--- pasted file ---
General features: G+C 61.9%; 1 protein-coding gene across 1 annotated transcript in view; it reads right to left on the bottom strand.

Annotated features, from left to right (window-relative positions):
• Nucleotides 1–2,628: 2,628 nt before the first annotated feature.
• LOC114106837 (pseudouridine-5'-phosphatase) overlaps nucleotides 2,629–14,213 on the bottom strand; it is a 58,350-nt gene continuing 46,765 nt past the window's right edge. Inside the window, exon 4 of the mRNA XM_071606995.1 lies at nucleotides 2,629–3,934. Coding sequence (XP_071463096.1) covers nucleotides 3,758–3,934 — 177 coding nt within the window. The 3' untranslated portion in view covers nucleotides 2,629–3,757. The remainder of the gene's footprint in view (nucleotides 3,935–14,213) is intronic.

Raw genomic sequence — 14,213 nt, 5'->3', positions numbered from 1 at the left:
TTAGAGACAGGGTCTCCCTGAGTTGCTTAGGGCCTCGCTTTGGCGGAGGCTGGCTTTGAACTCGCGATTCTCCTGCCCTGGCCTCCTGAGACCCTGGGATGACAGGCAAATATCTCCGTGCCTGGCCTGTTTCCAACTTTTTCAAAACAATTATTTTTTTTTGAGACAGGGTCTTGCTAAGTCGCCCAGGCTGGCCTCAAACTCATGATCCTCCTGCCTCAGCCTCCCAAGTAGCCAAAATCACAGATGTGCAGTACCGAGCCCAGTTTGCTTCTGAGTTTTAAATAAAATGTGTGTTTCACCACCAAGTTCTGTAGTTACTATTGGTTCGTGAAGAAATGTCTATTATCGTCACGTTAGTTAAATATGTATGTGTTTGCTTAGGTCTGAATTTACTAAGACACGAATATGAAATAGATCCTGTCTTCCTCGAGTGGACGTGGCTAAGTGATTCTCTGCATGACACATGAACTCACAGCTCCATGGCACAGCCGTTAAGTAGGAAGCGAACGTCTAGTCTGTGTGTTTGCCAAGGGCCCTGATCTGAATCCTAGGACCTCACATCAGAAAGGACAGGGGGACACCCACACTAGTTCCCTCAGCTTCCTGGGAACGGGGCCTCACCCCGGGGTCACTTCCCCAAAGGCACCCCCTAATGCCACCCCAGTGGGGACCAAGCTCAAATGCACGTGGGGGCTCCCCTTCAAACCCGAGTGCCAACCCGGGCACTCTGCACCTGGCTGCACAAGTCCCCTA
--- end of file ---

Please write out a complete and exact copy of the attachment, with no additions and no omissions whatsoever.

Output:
General features: G+C 61.9%; 1 protein-coding gene across 1 annotated transcript in view; it reads right to left on the bottom strand.

Annotated features, from left to right (window-relative positions):
• Nucleotides 1–2,628: 2,628 nt before the first annotated feature.
• LOC114106837 (pseudouridine-5'-phosphatase) overlaps nucleotides 2,629–14,213 on the bottom strand; it is a 58,350-nt gene continuing 46,765 nt past the window's right edge. Inside the window, exon 4 of the mRNA XM_071606995.1 lies at nucleotides 2,629–3,934. Coding sequence (XP_071463096.1) covers nucleotides 3,758–3,934 — 177 coding nt within the window. The 3' untranslated portion in view covers nucleotides 2,629–3,757. The remainder of the gene's footprint in view (nucleotides 3,935–14,213) is intronic.

Raw genomic sequence — 14,213 nt, 5'->3', positions numbered from 1 at the left:
TTAGAGACAGGGTCTCCCTGAGTTGCTTAGGGCCTCGCTTTGGCGGAGGCTGGCTTTGAACTCGCGATTCTCCTGCCCTGGCCTCCTGAGACCCTGGGATGACAGGCAAATATCTCCGTGCCTGGCCTGTTTCCAACTTTTTCAAAACAATTATTTTTTTTTGAGACAGGGTCTTGCTAAGTCGCCCAGGCTGGCCTCAAACTCATGATCCTCCTGCCTCAGCCTCCCAAGTAGCCAAAATCACAGATGTGCAGTACCGAGCCCAGTTTGCTTCTGAGTTTTAAATAAAATGTGTGTTTCACCACCAAGTTCTGTAGTTACTATTGGTTCGTGAAGAAATGTCTATTATCGTCACGTTAGTTAAATATGTATGTGTTTGCTTAGGTCTGAATTTACTAAGACACGAATATGAAATAGATCCTGTCTTCCTCGAGTGGACGTGGCTAAGTGATTCTCTGCATGACACATGAACTCACAGCTCCATGGCACAGCCGTTAAGTAGGAAGCGAACGTCTAGTCTGTGTGTTTGCCAAGGGCCCTGATCTGAATCCTAGGACCTCACATCAGAAAGGACAGGGGGACACCCACACTAGTTCCCTCAGCTTCCTGGGAACGGGGCCTCACCCCGGGGTCACTTCCCCAAAGGCACCCCCTAATGCCACCCCAGTGGGGACCAAGCTCAAATGCACGTGGGGGCTCCCCTTCAAACCCGAGTGCCAACCCGGGCACTCTGCACCTGGCTGCACAAGTCCCCTA